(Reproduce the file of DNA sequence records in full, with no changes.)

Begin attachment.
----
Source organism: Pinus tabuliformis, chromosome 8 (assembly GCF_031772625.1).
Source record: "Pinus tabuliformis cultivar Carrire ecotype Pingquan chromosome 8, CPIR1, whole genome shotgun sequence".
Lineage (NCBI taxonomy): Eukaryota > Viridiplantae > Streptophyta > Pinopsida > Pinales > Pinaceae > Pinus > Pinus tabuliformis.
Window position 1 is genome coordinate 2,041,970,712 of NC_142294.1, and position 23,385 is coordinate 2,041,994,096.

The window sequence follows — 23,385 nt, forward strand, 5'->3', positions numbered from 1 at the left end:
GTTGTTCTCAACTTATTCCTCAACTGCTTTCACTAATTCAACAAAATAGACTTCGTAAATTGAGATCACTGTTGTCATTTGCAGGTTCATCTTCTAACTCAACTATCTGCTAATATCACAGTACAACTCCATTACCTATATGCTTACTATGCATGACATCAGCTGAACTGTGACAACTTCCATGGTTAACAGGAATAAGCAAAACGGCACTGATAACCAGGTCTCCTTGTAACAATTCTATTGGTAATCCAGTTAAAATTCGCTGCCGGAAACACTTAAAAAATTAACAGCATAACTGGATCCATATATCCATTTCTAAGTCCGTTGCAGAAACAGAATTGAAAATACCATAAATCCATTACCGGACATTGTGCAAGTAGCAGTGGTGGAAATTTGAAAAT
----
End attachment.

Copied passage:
Source organism: Pinus tabuliformis, chromosome 8 (assembly GCF_031772625.1).
Source record: "Pinus tabuliformis cultivar Carrire ecotype Pingquan chromosome 8, CPIR1, whole genome shotgun sequence".
Lineage (NCBI taxonomy): Eukaryota > Viridiplantae > Streptophyta > Pinopsida > Pinales > Pinaceae > Pinus > Pinus tabuliformis.
Window position 1 is genome coordinate 2,041,970,712 of NC_142294.1, and position 23,385 is coordinate 2,041,994,096.

The window sequence follows — 23,385 nt, forward strand, 5'->3', positions numbered from 1 at the left end:
GTTGTTCTCAACTTATTCCTCAACTGCTTTCACTAATTCAACAAAATAGACTTCGTAAATTGAGATCACTGTTGTCATTTGCAGGTTCATCTTCTAACTCAACTATCTGCTAATATCACAGTACAACTCCATTACCTATATGCTTACTATGCATGACATCAGCTGAACTGTGACAACTTCCATGGTTAACAGGAATAAGCAAAACGGCACTGATAACCAGGTCTCCTTGTAACAATTCTATTGGTAATCCAGTTAAAATTCGCTGCCGGAAACACTTAAAAAATTAACAGCATAACTGGATCCATATATCCATTTCTAAGTCCGTTGCAGAAACAGAATTGAAAATACCATAAATCCATTACCGGACATTGTGCAAGTAGCAGTGGTGGAAATTTGAAAAT